That has great implications for our export industry, and for increasing the production in the goat dairy, fleece and meat sectors.

Goat farming is a growing area, worth millions to New Zealand: approximately $110 million a year in dairy (milk), $600,000 a year in mohair (Angora fleece) and $10 million a year in meat trade. There are approximately 210 mohair goat producers in New Zealand and more than 50 suppliers to Dairy Group Co-operative Ltd (DGC). Goat milk is a highly desirable dairy product, with goat milk solids worth more than cow milk solids.

About AgResearch: AgResearch is New Zealand's largest Crown Research Institute and focuses on supporting the country’s pastoral sector through scientific research and innovation.

Our purpose is to enhance the value, productivity and profitability of New Zealand's pastoral, agri-food and agri-technology sector value-chains to contribute to economic growth and beneficial environmental and social outcomes for the country. We do this by partnering with the pastoral sector to identify the innovation that is needed and deliver our collective expertise to create value for New Zealand.

www.agresearch.co.nz

ENDS

© Scoop Media

 
 
 
 
 
Business Headlines | Sci-Tech Headlines

 

Strike: Lyttelton Port Workers Vote To Escalate Dispute

Members of the Rail and Maritime Transport Union (RMTU) at Lyttelton Port today voted to escalate their industrial action. Around 200 RMTU members have been operating an overtime ban since 17 December and today they endorsed a series of full withdrawals of labour at the port. More>>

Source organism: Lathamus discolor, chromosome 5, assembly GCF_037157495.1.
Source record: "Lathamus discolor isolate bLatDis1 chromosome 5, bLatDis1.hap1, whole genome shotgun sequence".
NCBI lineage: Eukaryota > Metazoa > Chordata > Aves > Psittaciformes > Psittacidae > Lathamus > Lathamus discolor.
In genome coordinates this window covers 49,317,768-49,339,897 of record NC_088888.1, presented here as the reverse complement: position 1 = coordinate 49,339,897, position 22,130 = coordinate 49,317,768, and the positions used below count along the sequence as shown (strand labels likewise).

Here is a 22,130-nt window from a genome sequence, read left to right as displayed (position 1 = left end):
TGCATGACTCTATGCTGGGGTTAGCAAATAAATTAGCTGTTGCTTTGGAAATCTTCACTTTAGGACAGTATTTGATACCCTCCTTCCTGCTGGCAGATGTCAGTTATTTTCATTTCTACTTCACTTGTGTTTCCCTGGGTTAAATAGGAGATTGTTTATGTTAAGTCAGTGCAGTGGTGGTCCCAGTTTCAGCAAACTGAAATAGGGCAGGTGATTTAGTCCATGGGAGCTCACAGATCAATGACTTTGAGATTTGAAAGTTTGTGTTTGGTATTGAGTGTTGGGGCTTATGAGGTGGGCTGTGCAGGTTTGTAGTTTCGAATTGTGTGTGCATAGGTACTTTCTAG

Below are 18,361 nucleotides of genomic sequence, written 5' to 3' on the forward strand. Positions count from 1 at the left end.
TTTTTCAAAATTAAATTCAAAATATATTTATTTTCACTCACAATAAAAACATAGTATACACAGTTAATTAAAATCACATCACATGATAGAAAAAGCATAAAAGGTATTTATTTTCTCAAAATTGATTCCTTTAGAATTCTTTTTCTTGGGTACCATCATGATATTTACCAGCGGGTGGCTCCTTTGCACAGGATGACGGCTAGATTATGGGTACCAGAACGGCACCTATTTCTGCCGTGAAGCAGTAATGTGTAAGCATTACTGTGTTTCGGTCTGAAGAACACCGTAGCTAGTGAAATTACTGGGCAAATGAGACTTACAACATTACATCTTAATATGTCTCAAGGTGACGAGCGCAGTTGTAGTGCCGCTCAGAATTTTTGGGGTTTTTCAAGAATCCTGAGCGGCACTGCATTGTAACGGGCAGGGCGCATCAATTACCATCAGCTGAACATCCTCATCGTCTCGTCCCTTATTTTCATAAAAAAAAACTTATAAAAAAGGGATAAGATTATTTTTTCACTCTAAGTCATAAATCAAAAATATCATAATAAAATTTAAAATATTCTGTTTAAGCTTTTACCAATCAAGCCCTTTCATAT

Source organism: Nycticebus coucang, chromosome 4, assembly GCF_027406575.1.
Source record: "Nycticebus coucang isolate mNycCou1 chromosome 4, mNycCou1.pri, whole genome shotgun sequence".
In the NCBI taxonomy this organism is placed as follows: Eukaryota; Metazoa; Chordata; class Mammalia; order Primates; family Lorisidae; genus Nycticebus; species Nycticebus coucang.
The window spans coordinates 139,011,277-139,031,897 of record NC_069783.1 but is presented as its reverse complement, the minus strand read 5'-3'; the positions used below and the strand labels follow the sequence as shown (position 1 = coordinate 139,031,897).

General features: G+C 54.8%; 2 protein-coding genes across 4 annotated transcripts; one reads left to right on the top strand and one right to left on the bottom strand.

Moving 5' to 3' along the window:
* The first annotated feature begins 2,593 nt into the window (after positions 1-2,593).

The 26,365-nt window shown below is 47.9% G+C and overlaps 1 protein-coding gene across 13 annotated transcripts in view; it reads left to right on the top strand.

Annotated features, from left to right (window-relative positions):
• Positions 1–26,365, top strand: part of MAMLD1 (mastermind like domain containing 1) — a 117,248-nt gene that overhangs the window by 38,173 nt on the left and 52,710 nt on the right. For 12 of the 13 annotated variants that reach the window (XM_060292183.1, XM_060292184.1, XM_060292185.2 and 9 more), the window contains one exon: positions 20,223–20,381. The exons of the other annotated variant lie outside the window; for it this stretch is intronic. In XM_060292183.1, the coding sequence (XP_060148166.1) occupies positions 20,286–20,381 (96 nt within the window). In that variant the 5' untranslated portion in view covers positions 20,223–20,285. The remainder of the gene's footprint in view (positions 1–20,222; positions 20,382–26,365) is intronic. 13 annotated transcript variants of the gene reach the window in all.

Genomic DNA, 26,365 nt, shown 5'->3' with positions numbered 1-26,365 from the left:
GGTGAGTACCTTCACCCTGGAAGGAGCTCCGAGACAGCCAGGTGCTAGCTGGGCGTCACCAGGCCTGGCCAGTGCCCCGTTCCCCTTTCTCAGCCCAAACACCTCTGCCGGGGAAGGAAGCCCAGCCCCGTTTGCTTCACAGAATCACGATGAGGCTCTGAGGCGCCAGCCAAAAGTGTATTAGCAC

ALSO:

Scoop Business: NZ Dollar Falls To 3-Year Low As Investors Favour Greenback

The New Zealand dollar fell to its lowest in more than three years as investors sold euro and bought US dollars, weakening other currencies against the greenback. More>>

ALSO:

Scoop Business: NZ Govt Operating Deficit Smaller Than Expected

The New Zealand’s government’s operating deficit was smaller than expected in the first five months of the financial year as a clampdown on expenditure managed to offset a shortfall in the tax-take from last month’s forecast. More>>

ALSO:

0.8 Percent Annually:
NZ Inflation Falls Below RBNZ's Target

New Zealand's annual pace of inflation slowed to below the Reserve Bank's target band in the final three months of the year, giving governor Graeme Wheeler more room to keep the benchmark interest rate lower for longer.More>>

ALSO:

NASA, NOAA: Find 2014 Warmest Year In Modern Record

Since 1880, Earth’s average surface temperature has warmed by about 1.4 degrees Fahrenheit (0.8 degrees Celsius), a trend that is largely driven by the increase in carbon dioxide and other human emissions into the planet’s atmosphere. The majority of that warming has occurred in the past three decades. More>>

ALSO:

Scoop Business: New Zealand’s Reserve Bank Named Central Bank Of The Year

The Reserve Bank of New Zealand’s efforts to stifle house price inflation by using new policy tools has seen the institution named Central Bank of the year by Central Banking Publications, a publisher specialising in global central banking practice. More>>

ALSO:

Get More From Scoop

 
 
Standards New Zealand

Standards New Zealand
 
 
 
 
 
 
 
 
Sci-Tech
Search Scoop  
 
 
Powered by Vodafone
NZ independent news